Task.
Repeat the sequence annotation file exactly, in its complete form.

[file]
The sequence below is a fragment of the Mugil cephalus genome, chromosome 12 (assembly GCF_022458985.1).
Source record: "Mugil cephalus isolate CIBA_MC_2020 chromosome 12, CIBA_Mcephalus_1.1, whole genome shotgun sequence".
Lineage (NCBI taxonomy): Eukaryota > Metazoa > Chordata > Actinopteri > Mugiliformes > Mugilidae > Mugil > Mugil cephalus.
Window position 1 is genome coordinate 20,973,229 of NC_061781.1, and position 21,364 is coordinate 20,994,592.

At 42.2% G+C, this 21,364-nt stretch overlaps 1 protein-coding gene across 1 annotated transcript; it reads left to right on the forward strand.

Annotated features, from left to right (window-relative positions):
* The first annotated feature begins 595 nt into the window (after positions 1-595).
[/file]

The sequence below is a fragment of the Mugil cephalus genome, chromosome 12 (assembly GCF_022458985.1).
Source record: "Mugil cephalus isolate CIBA_MC_2020 chromosome 12, CIBA_Mcephalus_1.1, whole genome shotgun sequence".
Lineage (NCBI taxonomy): Eukaryota > Metazoa > Chordata > Actinopteri > Mugiliformes > Mugilidae > Mugil > Mugil cephalus.
Window position 1 is genome coordinate 20,973,229 of NC_061781.1, and position 21,364 is coordinate 20,994,592.

At 42.2% G+C, this 21,364-nt stretch overlaps 1 protein-coding gene across 1 annotated transcript; it reads left to right on the forward strand.

Annotated features, from left to right (window-relative positions):
* The first annotated feature begins 595 nt into the window (after positions 1-595).